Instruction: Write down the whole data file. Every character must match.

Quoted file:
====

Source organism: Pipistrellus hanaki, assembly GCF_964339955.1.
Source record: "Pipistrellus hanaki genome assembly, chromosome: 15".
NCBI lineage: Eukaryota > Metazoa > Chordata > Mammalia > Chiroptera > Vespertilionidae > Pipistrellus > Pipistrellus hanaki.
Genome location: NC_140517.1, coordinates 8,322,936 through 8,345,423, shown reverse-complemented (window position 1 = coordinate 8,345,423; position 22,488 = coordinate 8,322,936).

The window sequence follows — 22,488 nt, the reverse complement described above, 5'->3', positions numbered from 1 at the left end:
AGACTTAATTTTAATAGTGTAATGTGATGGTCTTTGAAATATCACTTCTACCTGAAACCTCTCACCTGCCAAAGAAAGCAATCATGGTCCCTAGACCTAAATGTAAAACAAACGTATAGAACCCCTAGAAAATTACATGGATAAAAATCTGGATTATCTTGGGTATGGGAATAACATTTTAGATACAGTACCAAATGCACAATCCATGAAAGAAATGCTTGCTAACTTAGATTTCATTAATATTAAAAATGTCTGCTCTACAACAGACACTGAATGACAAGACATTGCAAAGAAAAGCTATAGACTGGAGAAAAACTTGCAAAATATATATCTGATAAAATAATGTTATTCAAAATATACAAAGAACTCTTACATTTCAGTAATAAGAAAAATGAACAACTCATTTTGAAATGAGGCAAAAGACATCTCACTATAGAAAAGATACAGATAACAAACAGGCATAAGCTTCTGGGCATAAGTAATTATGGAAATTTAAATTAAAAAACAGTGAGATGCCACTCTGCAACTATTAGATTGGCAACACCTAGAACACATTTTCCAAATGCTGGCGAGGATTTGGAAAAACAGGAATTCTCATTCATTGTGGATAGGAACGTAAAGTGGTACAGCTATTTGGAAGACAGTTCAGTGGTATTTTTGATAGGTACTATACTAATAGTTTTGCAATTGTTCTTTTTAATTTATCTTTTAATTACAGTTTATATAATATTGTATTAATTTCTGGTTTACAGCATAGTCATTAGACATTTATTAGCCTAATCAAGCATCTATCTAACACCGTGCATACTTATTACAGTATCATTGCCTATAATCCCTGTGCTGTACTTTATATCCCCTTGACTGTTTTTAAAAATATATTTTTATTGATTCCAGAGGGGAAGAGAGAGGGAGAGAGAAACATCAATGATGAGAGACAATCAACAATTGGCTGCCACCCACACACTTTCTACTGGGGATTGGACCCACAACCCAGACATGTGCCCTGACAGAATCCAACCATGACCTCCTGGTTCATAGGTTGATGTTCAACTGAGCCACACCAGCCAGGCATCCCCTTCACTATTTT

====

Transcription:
Source organism: Pipistrellus hanaki, assembly GCF_964339955.1.
Source record: "Pipistrellus hanaki genome assembly, chromosome: 15".
NCBI lineage: Eukaryota > Metazoa > Chordata > Mammalia > Chiroptera > Vespertilionidae > Pipistrellus > Pipistrellus hanaki.
Genome location: NC_140517.1, coordinates 8,322,936 through 8,345,423, shown reverse-complemented (window position 1 = coordinate 8,345,423; position 22,488 = coordinate 8,322,936).

The window sequence follows — 22,488 nt, the reverse complement described above, 5'->3', positions numbered from 1 at the left end:
AGACTTAATTTTAATAGTGTAATGTGATGGTCTTTGAAATATCACTTCTACCTGAAACCTCTCACCTGCCAAAGAAAGCAATCATGGTCCCTAGACCTAAATGTAAAACAAACGTATAGAACCCCTAGAAAATTACATGGATAAAAATCTGGATTATCTTGGGTATGGGAATAACATTTTAGATACAGTACCAAATGCACAATCCATGAAAGAAATGCTTGCTAACTTAGATTTCATTAATATTAAAAATGTCTGCTCTACAACAGACACTGAATGACAAGACATTGCAAAGAAAAGCTATAGACTGGAGAAAAACTTGCAAAATATATATCTGATAAAATAATGTTATTCAAAATATACAAAGAACTCTTACATTTCAGTAATAAGAAAAATGAACAACTCATTTTGAAATGAGGCAAAAGACATCTCACTATAGAAAAGATACAGATAACAAACAGGCATAAGCTTCTGGGCATAAGTAATTATGGAAATTTAAATTAAAAAACAGTGAGATGCCACTCTGCAACTATTAGATTGGCAACACCTAGAACACATTTTCCAAATGCTGGCGAGGATTTGGAAAAACAGGAATTCTCATTCATTGTGGATAGGAACGTAAAGTGGTACAGCTATTTGGAAGACAGTTCAGTGGTATTTTTGATAGGTACTATACTAATAGTTTTGCAATTGTTCTTTTTAATTTATCTTTTAATTACAGTTTATATAATATTGTATTAATTTCTGGTTTACAGCATAGTCATTAGACATTTATTAGCCTAATCAAGCATCTATCTAACACCGTGCATACTTATTACAGTATCATTGCCTATAATCCCTGTGCTGTACTTTATATCCCCTTGACTGTTTTTAAAAATATATTTTTATTGATTCCAGAGGGGAAGAGAGAGGGAGAGAGAAACATCAATGATGAGAGACAATCAACAATTGGCTGCCACCCACACACTTTCTACTGGGGATTGGACCCACAACCCAGACATGTGCCCTGACAGAATCCAACCATGACCTCCTGGTTCATAGGTTGATGTTCAACTGAGCCACACCAGCCAGGCATCCCCTTCACTATTTT